TECHQM: Theory-Experiment Collaboration for Hot QCD Matter

The goal of TECHQM is to further the understanding of hot QCD matter through detailed, quantitative analysis of heavy ion collision experimental data and theory, together with the dynamical modeling which connects them.

The complex, dynamic nature of a heavy ion collision dictates the need for extensive theoretical modeling as the bridge between experimental observations and underlying properties of the hot QCD Matter. While good progress has been made in this area, providing essential support for interpretation of RHIC data on flow and jet quenching, there are still significant conceptual and modeling uncertainties which limit the accuracy with which conclusions can be drawn about the properties of QCD matter.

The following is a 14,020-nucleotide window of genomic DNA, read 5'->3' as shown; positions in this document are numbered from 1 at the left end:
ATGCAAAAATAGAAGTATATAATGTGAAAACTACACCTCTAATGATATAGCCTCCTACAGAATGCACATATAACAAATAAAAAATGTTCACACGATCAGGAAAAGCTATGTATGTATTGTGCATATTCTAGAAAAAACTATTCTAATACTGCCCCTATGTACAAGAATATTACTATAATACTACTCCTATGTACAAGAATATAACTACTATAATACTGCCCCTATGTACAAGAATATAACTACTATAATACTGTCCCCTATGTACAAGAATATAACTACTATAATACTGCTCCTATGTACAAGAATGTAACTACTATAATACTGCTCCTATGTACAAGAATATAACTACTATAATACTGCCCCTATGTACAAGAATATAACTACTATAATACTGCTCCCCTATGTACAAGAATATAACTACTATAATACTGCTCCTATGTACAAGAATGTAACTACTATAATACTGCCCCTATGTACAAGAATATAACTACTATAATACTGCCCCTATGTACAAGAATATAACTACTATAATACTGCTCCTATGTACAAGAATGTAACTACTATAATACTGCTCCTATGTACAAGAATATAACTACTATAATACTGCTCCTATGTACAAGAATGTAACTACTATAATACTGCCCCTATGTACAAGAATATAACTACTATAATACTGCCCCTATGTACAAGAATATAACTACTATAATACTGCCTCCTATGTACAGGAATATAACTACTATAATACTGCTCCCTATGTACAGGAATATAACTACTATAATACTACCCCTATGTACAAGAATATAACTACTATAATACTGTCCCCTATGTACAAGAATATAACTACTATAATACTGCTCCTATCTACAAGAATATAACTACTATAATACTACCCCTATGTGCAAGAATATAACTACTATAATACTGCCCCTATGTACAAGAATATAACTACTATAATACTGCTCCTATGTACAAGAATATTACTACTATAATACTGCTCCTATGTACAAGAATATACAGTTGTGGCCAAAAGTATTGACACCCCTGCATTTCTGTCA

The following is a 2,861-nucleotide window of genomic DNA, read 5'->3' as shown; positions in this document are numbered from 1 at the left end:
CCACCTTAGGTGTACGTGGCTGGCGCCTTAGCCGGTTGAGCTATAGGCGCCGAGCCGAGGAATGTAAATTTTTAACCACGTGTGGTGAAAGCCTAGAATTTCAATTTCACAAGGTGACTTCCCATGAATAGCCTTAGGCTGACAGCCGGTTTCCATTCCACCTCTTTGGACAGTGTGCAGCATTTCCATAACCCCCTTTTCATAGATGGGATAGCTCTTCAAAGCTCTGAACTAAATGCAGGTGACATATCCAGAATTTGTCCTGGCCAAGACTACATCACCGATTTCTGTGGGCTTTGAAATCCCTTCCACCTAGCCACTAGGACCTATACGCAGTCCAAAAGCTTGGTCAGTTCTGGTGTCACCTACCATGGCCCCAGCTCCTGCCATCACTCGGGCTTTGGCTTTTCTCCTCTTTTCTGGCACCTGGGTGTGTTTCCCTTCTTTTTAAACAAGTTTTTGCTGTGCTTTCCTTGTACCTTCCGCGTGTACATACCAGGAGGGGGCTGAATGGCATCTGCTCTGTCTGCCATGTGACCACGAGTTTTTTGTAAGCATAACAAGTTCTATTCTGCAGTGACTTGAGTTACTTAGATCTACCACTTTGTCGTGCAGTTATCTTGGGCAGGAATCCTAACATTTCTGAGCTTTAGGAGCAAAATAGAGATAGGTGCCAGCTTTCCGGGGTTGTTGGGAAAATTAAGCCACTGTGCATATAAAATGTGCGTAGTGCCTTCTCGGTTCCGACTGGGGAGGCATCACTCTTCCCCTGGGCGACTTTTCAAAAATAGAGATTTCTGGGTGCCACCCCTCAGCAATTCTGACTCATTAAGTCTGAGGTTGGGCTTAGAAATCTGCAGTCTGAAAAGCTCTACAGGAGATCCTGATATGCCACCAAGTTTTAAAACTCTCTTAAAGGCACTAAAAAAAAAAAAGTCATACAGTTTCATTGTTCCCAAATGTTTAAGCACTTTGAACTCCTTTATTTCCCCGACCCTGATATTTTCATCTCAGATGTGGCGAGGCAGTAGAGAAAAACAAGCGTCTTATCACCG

In the view of the TECHQM working group, elucidation and reduction of these uncertainties requires coherent, sustained, collaborative effort of experts in all stages of a heavy ion collision. A collaborative effort of theorists and experimentalists, aimed at systematic validation of different approaches to the modeling of heavy ion collisions, will be able to go significantly beyond the scope achievable by individual research groups, which usually concentrate on the development of models for specific collision stages. This is not an issue for the RHIC or LHC communities in isolation in our view, full understanding of the physics at both facilities will require a unified approach, to compare and contrast their results within common calculational frameworks.

The first TECHQM meeting was a held at Brookhaven National Laboratory, May 6-7, 2008: